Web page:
Zero tax when selling your business with a holding company


July 30, 2021|In KRW Tax Tips|By Keith Witchell

With recent changes to Entrepreneurs Relief (now Business Asset Disposal Relief) many fear that the days are numbered for paying 10% tax when you sell your business.

So, is there another way? Yes there is.

Under current tax legislation, a limited company that owns more than 10% of the shares in a trading company for more than a year qualifies for the substantial shareholding exemption. This means that if the company sells those shares it doesn’t have to pay any Corporation Tax on the sale.

As a result it is possible to sell your trading company and pay no tax at all, and we have a couple of clients that have done exactly that.

There must be a catch, right? Well yes there is, and in some cases it’s a pretty big one! The proceeds from selling your company are now in your holding company, and you’ll face tax withdrawing the funds personally. Usually that means dividend tax on getting at the proceeds from the sale, which rather defeats the purpose!

But it all depends what you plan to do with those proceeds. If the plan is to payoff your mortgage, or buy a mansion and/or a fleet of supercars, then as above, having a holding company isn’t much of an advantage (although see the note below about liquidating the holding company to put you back in the same position as you would have been by holding the shares in the trading company directly).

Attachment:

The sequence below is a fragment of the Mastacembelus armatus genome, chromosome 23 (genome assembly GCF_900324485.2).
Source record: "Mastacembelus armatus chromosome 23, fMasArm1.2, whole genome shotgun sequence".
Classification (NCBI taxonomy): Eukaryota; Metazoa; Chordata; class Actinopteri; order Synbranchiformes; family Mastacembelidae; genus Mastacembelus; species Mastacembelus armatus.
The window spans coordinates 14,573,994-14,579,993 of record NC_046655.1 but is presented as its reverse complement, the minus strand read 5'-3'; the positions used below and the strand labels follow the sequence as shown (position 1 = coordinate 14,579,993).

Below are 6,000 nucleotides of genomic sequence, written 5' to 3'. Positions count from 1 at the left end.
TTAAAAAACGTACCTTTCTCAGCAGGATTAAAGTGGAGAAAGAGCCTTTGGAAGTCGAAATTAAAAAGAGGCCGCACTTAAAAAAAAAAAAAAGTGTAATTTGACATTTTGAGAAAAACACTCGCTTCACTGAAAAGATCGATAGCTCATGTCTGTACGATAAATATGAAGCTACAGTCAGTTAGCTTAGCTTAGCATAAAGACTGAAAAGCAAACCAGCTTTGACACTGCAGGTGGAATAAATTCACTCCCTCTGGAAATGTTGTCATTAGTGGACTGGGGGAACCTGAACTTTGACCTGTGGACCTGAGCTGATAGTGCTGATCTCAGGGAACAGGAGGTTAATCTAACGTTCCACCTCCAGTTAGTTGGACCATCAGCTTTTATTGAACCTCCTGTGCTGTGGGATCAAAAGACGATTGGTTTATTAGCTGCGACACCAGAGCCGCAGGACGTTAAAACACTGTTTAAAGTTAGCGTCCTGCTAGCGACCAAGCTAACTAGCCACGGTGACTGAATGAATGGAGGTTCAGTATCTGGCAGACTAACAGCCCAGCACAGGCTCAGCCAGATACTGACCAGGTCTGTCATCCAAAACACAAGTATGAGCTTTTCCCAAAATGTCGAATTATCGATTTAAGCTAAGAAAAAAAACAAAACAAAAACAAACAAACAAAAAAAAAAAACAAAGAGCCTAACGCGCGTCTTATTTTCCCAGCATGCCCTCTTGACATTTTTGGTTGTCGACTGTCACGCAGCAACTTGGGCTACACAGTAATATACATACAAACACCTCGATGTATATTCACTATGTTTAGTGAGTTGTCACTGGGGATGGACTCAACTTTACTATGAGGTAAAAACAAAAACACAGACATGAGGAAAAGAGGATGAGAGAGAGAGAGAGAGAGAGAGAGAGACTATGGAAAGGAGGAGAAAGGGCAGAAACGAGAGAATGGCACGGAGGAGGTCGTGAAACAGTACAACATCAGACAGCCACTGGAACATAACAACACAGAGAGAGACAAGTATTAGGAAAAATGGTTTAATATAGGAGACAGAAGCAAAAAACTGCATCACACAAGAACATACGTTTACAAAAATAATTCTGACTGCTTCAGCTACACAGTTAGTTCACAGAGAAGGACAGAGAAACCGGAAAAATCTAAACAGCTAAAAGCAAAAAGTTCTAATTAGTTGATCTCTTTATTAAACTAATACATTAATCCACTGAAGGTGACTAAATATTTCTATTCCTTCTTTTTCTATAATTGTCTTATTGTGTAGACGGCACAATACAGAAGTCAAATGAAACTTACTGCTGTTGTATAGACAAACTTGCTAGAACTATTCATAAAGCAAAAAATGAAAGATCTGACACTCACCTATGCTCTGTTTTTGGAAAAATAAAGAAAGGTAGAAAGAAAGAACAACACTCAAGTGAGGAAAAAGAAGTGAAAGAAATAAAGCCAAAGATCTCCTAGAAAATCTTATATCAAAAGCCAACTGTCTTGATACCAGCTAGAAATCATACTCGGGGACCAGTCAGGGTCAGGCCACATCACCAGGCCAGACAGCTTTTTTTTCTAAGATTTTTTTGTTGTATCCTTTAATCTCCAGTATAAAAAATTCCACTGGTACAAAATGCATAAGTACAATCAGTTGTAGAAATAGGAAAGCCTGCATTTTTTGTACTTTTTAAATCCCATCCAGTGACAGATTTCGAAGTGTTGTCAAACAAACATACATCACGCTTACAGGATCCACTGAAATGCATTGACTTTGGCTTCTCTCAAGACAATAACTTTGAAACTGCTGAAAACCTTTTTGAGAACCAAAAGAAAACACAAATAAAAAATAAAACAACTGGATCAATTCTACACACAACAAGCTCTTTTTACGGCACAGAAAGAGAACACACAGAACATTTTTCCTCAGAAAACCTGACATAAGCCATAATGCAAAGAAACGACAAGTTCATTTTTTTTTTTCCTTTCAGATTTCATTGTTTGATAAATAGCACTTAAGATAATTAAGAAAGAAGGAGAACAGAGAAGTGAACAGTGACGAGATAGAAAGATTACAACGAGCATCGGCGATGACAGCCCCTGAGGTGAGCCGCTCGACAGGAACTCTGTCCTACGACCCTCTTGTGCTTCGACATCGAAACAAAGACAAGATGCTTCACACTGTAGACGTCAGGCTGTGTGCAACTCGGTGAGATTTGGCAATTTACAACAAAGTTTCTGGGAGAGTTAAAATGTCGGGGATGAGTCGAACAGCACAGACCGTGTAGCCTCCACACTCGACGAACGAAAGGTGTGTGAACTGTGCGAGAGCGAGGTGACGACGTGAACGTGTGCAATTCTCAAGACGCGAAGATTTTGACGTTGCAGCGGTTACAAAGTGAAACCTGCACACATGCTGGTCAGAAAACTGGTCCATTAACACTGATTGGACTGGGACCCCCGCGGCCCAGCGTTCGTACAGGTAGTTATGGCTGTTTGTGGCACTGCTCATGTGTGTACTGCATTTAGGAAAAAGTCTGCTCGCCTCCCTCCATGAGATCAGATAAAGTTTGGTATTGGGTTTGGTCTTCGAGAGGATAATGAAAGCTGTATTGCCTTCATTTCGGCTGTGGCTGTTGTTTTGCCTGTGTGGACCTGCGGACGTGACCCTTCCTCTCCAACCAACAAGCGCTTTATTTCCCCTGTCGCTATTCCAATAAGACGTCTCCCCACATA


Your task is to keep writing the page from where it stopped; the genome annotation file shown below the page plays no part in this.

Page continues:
However, we see people selling businesses and investing the proceeds in other businesses, or buy to let properties, or stocks and shares, or more often than not a mixture of all of these! In this case there is no need to withdraw the proceeds personally and you can achieve 0% tax on selling your trading business!

So, what if you don’t know yet what you want to do when you come to sell the trading company in the future? In this case bear in mind that you always have the option of liquidating the holding company to access the proceeds as capital, which then puts you in the same position as if you held the trading company shares personally, and you’ll face Capital Gains Tax, with the same reliefs.

There are of course other advantages to having a holding company, such as protecting surplus profits from the trading company and giving you a vehicle to invest those profits separately to the trading company. If you plan to invest surplus profits in buy to let properties, for example, and wish to take a mortgage then you’ll find that most mortgage lenders won’t lend to a trading business, however successful it might be, and therefore you’ll need a separate company (special purpose vehicle, SPV) to hold the property in.

Moving your shares into a holding company needs careful consideration and there is a process to follow to do so without triggering Capital Gains Tax or stamp duty on the current value of the shares. This is called share for share exchange, and we have carried out this work for a number of clients over recent years, and are well placed to assist.

Key Facts

  • Many fear that the days are numbered for paying 10% tax when you sell your business
  • Holding your shares via a holding company can lead to 0% tax when you sell up
  • However the proceeds are then in a company, and you will face tax accessing them
  • But for serial entrepreneurs and those wishing to invest the proceeds it works very well
  • We can provide advice on suitability and assist with the share for share exchange process

For further advice on this matter, please contact me.

Keith Witchell

Director